EFFECTIVENESS, COLLABORATION, INNOVATION
Is there any other information not captured elsewhere regarding your organization, project, program or initiatives that you believe will help the Life Science Cares team in evaluating your request?
Science Center is hosting its first cohort of free STEM workforce development training” 6/17/2020 Technically Philly article: https://technical.ly/philly/2020/06/17/science-center-bulb-first-cohort-free- stem-workforce-development-training/
“FirstHand at Home”: Science Center Flying Slippers Blog, 6/11/2020: https://sciencecenter.org/news/firsthand-at-home-2020-06-11
“Study Projects Future Workforce Talent Needs for Cell and Gene Therapy Sector and Connected Health Sector in Greater Philadelphia” Press Release: May 13, 2020.
“Inside the Cell & Gene Therapy Connected Workforce Analysis” Cell & Gene: May 29, 2020. https://www.cellandgene.com/doc/inside-the-cell-and-gene-therapy-and-connected-health- workforce-analysis-0001
“A Look at the Impact of University City Science Center Two Years Later” 2/20/20 Philadelphia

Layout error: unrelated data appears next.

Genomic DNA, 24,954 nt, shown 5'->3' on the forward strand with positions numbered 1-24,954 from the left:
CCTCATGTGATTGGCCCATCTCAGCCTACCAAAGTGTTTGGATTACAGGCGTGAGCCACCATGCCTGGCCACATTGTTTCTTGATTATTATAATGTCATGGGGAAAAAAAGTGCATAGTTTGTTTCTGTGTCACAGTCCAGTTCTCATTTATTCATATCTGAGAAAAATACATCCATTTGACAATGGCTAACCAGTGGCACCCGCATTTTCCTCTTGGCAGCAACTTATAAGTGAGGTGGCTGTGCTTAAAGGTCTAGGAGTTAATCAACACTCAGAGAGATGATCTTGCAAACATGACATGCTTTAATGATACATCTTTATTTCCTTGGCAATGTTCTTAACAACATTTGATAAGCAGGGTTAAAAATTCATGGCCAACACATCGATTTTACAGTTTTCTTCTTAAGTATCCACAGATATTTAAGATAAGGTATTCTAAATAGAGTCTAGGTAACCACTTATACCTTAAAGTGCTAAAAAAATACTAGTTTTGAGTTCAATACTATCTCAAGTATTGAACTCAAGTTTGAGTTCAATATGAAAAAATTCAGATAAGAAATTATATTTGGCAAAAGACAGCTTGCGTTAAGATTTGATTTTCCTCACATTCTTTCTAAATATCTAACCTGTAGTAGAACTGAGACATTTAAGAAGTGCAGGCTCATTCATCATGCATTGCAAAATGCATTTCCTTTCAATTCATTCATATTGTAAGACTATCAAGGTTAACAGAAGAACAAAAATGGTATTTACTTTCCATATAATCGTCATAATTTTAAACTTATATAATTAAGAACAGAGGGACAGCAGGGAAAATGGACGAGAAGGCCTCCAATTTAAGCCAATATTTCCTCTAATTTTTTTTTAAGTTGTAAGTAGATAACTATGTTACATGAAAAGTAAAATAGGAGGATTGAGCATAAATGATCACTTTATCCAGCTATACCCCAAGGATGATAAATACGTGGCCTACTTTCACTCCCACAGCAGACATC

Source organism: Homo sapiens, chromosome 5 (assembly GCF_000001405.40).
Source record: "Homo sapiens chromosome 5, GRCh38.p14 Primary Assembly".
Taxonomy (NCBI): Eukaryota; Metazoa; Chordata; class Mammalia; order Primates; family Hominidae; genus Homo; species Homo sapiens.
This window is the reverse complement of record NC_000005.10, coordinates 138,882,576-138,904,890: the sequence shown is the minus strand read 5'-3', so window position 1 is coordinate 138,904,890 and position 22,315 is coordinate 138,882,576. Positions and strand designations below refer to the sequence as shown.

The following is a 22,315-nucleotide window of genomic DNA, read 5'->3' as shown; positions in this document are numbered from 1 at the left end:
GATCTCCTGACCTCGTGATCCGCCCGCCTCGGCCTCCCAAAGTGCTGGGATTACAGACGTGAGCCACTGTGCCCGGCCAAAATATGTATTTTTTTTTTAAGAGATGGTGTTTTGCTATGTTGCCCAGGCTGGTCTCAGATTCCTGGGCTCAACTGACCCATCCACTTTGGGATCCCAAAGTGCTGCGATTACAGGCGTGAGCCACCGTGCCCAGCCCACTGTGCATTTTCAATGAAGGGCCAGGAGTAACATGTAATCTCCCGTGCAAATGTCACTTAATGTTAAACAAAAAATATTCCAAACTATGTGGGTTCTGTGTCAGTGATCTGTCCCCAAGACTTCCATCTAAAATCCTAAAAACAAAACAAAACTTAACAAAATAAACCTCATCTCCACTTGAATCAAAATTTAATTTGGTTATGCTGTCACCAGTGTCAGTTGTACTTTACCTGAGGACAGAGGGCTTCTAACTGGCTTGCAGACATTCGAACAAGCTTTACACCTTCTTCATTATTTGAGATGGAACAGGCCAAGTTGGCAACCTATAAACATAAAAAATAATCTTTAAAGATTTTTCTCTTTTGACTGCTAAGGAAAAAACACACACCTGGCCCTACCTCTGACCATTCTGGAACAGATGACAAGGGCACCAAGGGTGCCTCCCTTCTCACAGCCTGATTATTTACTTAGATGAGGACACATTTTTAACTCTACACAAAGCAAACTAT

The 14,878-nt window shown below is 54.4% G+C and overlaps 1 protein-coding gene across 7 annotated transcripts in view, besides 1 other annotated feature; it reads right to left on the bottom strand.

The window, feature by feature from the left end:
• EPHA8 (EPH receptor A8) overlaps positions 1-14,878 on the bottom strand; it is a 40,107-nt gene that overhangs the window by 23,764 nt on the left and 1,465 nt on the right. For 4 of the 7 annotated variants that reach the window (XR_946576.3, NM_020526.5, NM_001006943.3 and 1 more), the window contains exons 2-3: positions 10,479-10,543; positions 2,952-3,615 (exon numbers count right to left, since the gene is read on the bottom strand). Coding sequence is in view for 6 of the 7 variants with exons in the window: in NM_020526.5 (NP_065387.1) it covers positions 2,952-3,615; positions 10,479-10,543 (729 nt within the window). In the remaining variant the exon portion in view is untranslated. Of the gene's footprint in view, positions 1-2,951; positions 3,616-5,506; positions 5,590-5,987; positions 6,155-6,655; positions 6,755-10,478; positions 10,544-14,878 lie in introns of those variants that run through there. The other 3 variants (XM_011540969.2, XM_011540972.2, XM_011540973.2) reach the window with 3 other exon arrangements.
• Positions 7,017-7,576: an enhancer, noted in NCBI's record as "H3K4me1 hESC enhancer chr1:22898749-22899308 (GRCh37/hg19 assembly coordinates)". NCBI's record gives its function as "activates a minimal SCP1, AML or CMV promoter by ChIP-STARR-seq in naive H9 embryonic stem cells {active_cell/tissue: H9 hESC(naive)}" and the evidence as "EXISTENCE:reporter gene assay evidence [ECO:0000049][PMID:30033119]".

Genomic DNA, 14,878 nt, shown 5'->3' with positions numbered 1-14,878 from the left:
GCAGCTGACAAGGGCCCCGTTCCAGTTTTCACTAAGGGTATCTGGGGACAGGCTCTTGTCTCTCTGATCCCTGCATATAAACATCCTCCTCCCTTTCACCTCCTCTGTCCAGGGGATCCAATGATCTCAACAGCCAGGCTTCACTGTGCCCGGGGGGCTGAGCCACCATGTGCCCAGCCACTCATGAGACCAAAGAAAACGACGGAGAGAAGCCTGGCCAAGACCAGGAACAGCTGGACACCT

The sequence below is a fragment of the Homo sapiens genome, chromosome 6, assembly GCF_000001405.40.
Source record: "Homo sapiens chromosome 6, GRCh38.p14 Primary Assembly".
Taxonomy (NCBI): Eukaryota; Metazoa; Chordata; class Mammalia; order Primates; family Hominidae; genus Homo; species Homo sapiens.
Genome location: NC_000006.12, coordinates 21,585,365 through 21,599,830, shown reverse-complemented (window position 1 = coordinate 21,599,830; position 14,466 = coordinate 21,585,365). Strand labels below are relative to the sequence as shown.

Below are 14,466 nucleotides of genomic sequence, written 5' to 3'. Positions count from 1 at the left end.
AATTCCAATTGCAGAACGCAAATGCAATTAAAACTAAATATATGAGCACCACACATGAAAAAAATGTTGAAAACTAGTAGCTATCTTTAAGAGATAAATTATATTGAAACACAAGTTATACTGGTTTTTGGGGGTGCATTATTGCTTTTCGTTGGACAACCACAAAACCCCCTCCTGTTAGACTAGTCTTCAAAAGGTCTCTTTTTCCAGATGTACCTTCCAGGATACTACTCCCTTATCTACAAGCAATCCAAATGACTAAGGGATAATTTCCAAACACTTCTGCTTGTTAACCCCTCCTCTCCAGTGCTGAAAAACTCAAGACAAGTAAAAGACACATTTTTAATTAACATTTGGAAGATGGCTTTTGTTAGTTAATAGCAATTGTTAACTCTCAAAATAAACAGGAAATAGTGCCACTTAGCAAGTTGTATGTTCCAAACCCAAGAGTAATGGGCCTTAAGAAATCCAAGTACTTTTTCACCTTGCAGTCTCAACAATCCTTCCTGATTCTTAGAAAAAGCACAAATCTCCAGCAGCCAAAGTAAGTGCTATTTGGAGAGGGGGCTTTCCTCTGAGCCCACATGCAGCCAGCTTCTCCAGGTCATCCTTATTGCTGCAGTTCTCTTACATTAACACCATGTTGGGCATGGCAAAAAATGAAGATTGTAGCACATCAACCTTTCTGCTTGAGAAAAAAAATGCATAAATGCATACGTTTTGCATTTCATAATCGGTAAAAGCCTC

Business Journal Article highlighting the impact of our efforts, particularly in the area of workforce development within the STEM sector https://www.bizjournals.com/philadelphia/news/2020/02/20/a-
“Workforce Development for a 21st Century Job Market”, Science Center Flying Slippers Blog, 1/23/2020 https://sciencecenter.org/news/workforce-development-for-a-21st-century-job-market
“Inside University City’s Push to get those without Four-Year Degrees into STEM
Careers” 11/26/2019 Technical.ly Philadelphia article highlighting the efforts of the Science Center and others to bridge the talent employment gap for the underskilled/underemployed.
“Industry Relevant Curriculum Reflecting a 21st Century Job Market” Science Center Flying Slippers Blogpost, 12/12/2019 https://sciencecenter.org/news/science-center-and-crown-castle-to- develop-a-telecommunications-curriculum-for-high-school-students